International Migrants Day is commemorated on 18 December, on the anniversary of the International Convention on the Protection of the Rights of All Migrants and Members of their Families. The principal purpose of this day is to raise awareness on the challenges and difficulties of international migration. As a migrant, I believe that it is an opportunity to celebrate the positive contribution made by immigrants to the development and growth of their host countries.

I initially migrated from Venezuela in 2017 to study for an LL.M in Aberdeen. Although I originally planned to return and stay in my country after completing my studies, I met my husband in Aberdeen and came back to settle in Scotland in 2019.

I am now, according to the UNHCR'S statistics, one of the six million Venezuelans to have fled the country. This mass exodus is a consequence of political instability, economic crisis, insecurity, and lack of food, medicine, and essential services.

As a migrant, you face challenges every day: cultural differences, language barriers, adapting to new traditions, different weather, food, and more critical issues such as xenophobia and discrimination, all while being away from your loved ones and not being able to support them in their difficulties. As a daughter of migrants, I was always aware of these struggles as I saw my parents experiencing many of them.

In my case, my migration process has meant, among other things: having to study law again after qualifying nine years ago in my home country, speaking English instead of Spanish every day, learning how to drive on the left side of the road; and going through difficult moments, such as my dad's death, away from my mum and sister. But it has also allowed me to live with my family in a place where I feel safe and have access to better healthcare, security, and political stability. I have continued to develop my career , and more importantly, I have settled in a beautiful country with extraordinary people that I can now call my friends. I have also contributed to my community by bringing more diversity to my workplace and have shared my previous work knowledge and experience. I continuously celebrate my culture with my husband and stepdaughter and have created new traditions with them, combining elements from our backgrounds. During my time in Aberdeen, I have had the privilege to interact with incredible people from Scotland and immigrants from different places who now call this place their home (according to National Records of Scotland (NRS), 7% of the population in Scotland are non-British nationals).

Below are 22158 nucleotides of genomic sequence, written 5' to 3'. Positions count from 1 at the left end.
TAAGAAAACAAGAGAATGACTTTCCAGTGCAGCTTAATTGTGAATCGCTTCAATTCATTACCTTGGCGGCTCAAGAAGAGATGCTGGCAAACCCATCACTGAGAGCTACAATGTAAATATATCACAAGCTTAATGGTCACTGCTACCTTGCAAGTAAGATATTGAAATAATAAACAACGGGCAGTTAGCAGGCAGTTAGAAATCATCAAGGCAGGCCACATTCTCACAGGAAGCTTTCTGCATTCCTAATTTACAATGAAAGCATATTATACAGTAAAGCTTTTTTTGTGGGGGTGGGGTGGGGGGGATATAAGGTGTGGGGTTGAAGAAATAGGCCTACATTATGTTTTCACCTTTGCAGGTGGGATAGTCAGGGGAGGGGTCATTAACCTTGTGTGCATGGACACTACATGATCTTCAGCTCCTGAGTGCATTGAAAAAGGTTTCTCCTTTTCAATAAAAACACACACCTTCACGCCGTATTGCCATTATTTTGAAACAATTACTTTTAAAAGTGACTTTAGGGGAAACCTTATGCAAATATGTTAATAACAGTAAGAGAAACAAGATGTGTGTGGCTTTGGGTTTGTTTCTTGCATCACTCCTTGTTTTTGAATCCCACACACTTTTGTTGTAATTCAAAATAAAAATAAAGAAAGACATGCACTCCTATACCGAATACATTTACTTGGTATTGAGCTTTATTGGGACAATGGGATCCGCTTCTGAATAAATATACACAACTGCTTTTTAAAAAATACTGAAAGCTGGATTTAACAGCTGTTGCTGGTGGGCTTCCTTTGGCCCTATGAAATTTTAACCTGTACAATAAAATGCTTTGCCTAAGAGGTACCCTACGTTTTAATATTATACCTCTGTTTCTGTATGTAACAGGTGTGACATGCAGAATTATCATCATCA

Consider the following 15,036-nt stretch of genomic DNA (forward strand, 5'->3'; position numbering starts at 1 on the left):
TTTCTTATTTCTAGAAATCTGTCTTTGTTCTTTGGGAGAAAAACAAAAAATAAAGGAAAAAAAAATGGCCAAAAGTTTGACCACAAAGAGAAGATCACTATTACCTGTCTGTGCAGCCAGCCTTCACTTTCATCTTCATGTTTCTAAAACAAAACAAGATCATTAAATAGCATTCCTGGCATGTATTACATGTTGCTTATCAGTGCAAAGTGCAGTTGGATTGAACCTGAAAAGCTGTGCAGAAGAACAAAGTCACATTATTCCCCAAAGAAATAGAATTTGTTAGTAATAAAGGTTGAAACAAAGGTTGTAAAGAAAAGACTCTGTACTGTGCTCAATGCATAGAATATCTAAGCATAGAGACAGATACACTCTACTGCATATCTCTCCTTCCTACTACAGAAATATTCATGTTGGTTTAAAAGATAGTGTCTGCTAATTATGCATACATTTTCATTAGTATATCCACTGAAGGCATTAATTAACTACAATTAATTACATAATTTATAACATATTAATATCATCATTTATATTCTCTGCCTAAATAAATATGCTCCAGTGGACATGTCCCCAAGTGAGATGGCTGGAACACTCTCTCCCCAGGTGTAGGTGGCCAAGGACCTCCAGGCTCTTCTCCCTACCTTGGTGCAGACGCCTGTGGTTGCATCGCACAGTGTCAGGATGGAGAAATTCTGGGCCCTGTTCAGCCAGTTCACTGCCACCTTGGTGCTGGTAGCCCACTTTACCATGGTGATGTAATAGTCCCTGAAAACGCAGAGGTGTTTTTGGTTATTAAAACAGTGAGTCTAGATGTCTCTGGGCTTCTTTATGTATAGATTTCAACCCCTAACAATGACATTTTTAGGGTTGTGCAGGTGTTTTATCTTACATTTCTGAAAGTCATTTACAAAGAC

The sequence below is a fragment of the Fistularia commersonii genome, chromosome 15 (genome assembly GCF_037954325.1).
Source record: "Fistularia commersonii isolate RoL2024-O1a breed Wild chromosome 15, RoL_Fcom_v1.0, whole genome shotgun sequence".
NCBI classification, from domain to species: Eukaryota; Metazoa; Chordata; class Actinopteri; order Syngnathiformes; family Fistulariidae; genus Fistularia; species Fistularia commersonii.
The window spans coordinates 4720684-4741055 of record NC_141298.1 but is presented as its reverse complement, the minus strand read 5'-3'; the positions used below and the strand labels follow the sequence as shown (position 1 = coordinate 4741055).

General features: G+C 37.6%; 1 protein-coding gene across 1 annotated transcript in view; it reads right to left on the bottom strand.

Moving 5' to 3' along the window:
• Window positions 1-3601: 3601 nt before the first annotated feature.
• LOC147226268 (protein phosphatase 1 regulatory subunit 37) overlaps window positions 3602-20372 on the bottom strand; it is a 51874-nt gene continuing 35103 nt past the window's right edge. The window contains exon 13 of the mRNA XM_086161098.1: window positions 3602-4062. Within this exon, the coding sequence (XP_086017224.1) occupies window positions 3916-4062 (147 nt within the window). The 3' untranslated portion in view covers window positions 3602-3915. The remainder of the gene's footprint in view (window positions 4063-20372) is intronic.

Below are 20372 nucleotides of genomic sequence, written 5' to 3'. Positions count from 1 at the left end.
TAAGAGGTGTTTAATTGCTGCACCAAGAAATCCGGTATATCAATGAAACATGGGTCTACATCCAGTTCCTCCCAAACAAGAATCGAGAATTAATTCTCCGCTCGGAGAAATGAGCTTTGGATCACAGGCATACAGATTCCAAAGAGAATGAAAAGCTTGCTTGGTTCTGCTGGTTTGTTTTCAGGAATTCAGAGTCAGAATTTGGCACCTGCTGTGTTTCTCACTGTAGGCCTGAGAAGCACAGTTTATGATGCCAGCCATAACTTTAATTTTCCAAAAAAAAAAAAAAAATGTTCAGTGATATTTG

Eager to connect with other people going through similar situations, I joined Venezolanas Globales (VG) as Operations Coordinator. VG is a volunteer initiative run for and by Venezuelan migrant women that aims to connect them, promote their projects, help them settle, and create networks while providing them with tools for their professional development. In VG, we have ambassadors in sixteen cities around the globe, where they create a community amongst Venezuelan women. Despite the challenges of 2020, we held more than 79 online and in-person events, promoted the work and talent of 130 women, and had almost 1,000 participants in our activities. My work with VG has allowed me to stay connected with my roots while creating a safe space to share with my fellow Venezuelans to help each other in the many challenges we face as migrants.

My invitation on this International Migrants Day is for everyone to think about the immigrants they have met, reflect on their journey and the reasons that may have motivated their decisions to move somewhere else, and focus on their positive contribution to society.